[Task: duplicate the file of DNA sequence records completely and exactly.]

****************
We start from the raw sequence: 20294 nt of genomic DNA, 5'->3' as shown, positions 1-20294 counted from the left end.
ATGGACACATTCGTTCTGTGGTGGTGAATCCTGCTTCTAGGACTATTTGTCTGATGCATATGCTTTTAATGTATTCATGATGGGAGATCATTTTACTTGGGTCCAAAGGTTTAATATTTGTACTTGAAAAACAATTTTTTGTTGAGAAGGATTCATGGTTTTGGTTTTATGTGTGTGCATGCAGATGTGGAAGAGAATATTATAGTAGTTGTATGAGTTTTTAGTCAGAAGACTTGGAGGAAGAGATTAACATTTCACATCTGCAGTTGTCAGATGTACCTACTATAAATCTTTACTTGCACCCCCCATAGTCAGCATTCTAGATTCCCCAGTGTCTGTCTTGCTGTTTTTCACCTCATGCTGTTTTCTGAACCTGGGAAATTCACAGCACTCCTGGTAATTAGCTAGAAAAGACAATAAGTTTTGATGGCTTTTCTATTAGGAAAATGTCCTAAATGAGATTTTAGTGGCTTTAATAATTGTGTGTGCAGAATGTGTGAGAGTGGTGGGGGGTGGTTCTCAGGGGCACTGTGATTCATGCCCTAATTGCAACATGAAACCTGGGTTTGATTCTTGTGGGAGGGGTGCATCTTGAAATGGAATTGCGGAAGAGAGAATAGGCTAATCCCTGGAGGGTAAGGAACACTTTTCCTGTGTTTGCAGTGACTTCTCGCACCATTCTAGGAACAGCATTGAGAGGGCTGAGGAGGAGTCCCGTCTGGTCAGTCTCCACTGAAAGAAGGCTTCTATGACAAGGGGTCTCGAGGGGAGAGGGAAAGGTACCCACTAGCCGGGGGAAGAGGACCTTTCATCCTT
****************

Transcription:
We start from the raw sequence: 20294 nt of genomic DNA, 5'->3' as shown, positions 1-20294 counted from the left end.
ATGGACACATTCGTTCTGTGGTGGTGAATCCTGCTTCTAGGACTATTTGTCTGATGCATATGCTTTTAATGTATTCATGATGGGAGATCATTTTACTTGGGTCCAAAGGTTTAATATTTGTACTTGAAAAACAATTTTTTGTTGAGAAGGATTCATGGTTTTGGTTTTATGTGTGTGCATGCAGATGTGGAAGAGAATATTATAGTAGTTGTATGAGTTTTTAGTCAGAAGACTTGGAGGAAGAGATTAACATTTCACATCTGCAGTTGTCAGATGTACCTACTATAAATCTTTACTTGCACCCCCCATAGTCAGCATTCTAGATTCCCCAGTGTCTGTCTTGCTGTTTTTCACCTCATGCTGTTTTCTGAACCTGGGAAATTCACAGCACTCCTGGTAATTAGCTAGAAAAGACAATAAGTTTTGATGGCTTTTCTATTAGGAAAATGTCCTAAATGAGATTTTAGTGGCTTTAATAATTGTGTGTGCAGAATGTGTGAGAGTGGTGGGGGGTGGTTCTCAGGGGCACTGTGATTCATGCCCTAATTGCAACATGAAACCTGGGTTTGATTCTTGTGGGAGGGGTGCATCTTGAAATGGAATTGCGGAAGAGAGAATAGGCTAATCCCTGGAGGGTAAGGAACACTTTTCCTGTGTTTGCAGTGACTTCTCGCACCATTCTAGGAACAGCATTGAGAGGGCTGAGGAGGAGTCCCGTCTGGTCAGTCTCCACTGAAAGAAGGCTTCTATGACAAGGGGTCTCGAGGGGAGAGGGAAAGGTACCCACTAGCCGGGGGAAGAGGACCTTTCATCCTT